Civic Innovation Challenge: Civic Research Collaboratives Making Real Local Impact
As the world grapples with infrastructure and development gaps that the COVID-19 pandemic has made more apparent, it has become important for academics and local communities to form strategic alliances. Now more than ever, we need stakeholders cut from different strata of society working together to find multi-pronged, actionable solutions to the challenges threatening lives and livelihoods across local communities in the U.S. and beyond.
At its core, the Civic Innovation Challenge (CIVIC) is a long-overdue multi-sectoral partnership opportunity for academics, community groups, and local civic organizations to pool ideas and resources that tackle the wicked problems facing local communities across the United States of America. 52 of these partnerships were funded in Stage 1 of CIVIC, and 17 of those teams now continue into Stage 2 with $1 million each to implement their proposals.
MetroLab Network values the National Science Foundation’s community-centered approach to funding innovative, research-based projects through CIVIC. Novel for federal government research procurement, NSF has not only provided a pathway for meaningful civic research projects to take seed, but it models its own values by engaging its peer federal agencies in collaborating and iterating on the program. In the first CIVIC cohort, the U.S. Department of Homeland Security and the U.S. Department of Energy both stood alongside the NSF to demonstrate the equal value placed on both the practical and academic merits of the projects.
The announcement of these 17 awardees furthers MetroLab Network’s vision of cultivating long-standing civic-university collaborations to drive innovative, research-based, policies and projects that support our residents and neighbors in our local communities. These projects stand out from the typical “town-gown” relationship that researchers often have with their local communities because they all ensure that community values and priorities are not merely “woven into” research, data, technology, or design solutions, but are instead the primary drivers at every point of the civic research process. Each of the awardee teams has spent significant time cultivating their collaborative, instilling trust in one another as both research partners and as local community support networks.
Centering communities at the development, planning, and implementation of a project avoids the lapse of combatting complex problems with surface-level fixes. Doing the work of ensuring that solutions are meaningful to all collaborating stakeholders — from the researcher to the local government implementer to the community member alike — is the key to bringing civic-university collaborations from transactional to transformative.
Dr. Kimberly D. Lucas, the Interim Executive Director of MetroLab Network, shares that MetroLab “is excited to be a part of the Stage 2 awardees’ journey because their projects amplify our organization’s unique strategy of nurturing relationships between civic partners, researchers, and governments to gain diverse perspectives about civic challenges and design best-in-class, research- and data-informed solutions that will tackle those problems from social, structural, and political angles.” They note further that “the awardees, by achieving this phenomenal feat, have positioned themselves as pacesetters within the civic research space, and their work will continue to form the basis upon which subsequent community-driven and civic-minded projects are built.”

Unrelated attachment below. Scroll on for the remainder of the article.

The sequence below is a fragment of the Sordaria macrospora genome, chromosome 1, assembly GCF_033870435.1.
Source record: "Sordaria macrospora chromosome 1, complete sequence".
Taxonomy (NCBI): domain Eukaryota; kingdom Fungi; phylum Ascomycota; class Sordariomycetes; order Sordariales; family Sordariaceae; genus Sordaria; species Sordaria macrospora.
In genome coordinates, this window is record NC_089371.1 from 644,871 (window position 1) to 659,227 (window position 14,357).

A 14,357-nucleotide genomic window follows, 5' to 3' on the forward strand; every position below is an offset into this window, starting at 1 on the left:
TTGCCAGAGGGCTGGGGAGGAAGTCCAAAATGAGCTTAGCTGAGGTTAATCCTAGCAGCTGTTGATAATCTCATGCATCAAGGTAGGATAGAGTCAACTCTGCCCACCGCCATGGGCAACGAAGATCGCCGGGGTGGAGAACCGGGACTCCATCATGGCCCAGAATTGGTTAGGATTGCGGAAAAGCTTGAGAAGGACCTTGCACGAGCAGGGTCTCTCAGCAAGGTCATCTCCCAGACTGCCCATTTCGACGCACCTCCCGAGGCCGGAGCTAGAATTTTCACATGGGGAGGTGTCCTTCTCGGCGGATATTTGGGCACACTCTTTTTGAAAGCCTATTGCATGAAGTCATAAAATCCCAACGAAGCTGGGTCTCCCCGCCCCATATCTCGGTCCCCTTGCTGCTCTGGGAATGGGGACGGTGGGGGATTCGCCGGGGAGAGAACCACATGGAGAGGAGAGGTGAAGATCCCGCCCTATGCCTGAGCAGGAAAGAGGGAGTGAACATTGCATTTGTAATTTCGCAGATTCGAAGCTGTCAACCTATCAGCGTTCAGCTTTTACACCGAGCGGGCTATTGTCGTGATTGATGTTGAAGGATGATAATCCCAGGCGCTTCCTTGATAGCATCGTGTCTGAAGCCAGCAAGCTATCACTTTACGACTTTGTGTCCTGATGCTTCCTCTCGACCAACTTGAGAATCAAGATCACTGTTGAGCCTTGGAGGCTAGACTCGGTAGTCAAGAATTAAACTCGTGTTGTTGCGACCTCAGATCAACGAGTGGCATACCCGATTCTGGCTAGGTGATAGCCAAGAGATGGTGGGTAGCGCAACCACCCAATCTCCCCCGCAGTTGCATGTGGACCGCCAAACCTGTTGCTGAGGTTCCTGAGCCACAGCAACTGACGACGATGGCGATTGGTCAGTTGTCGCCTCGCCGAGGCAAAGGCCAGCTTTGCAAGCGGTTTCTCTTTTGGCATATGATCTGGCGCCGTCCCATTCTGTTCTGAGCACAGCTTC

As we celebrate the 17 $1m awardees, we simultaneously celebrate the fact that this is just the beginning of a new wave of civic research projects that will have a direct impact on our local residents and neighbors. We are currently running a program that will determine the funding priorities for the next wave of CIVIC, called the CIVIC Ideas Festival. This three week festival seeks to source and understand the broad and narrow issues that communities from across the U.S. are experiencing now. We know it takes all kinds to address our thorniest issues — and we are excited that the Civic Innovation Challenge has launched this second Ideas Fest to create the time, space, and funding for collaborative teams to do this incredibly important work.
We’re excited to see the great things that our 17 awardee teams are doing with their $1m. Now, we want to know: from transportation to housing to child care to small business needs and more, what would your community do if it had $1m? Let us know before submissions close on Friday, 10/29: https://nsfcivicinnovation.org/ideas-festival/.
To learn more about the Civic Innovation Challenge and read all about the Stage 2 awardees, visit www.nsfcivicinnovation.org. To submit an idea to the Ideas Festival, visit https://nsfcivicinnovation.org/ideas-festival/. Submissions are due on October 29th! For more information about MetroLab Network and to stay abreast of civic innovation updates, connect online at www.metrolabnetwork.org.
Elias Gbadamosi is civic research communications manager for Metrolab Network, responsible for the organization’s communication, outreach and engagement programs. His work and interests converge at the intersection of civic communication, civic engagement and policy research.
Josh Schacht is the director of technology and strategy at MetroLab Network. He works to support MetroLab members and the civic research community as a whole in promoting evidence-based policy and local community engagement. Prior to his role at MetroLab, Josh was a solutions architect on the Master Data Management team at Katerra, working to leverage sustainable building materials to create efficient and affordable housing.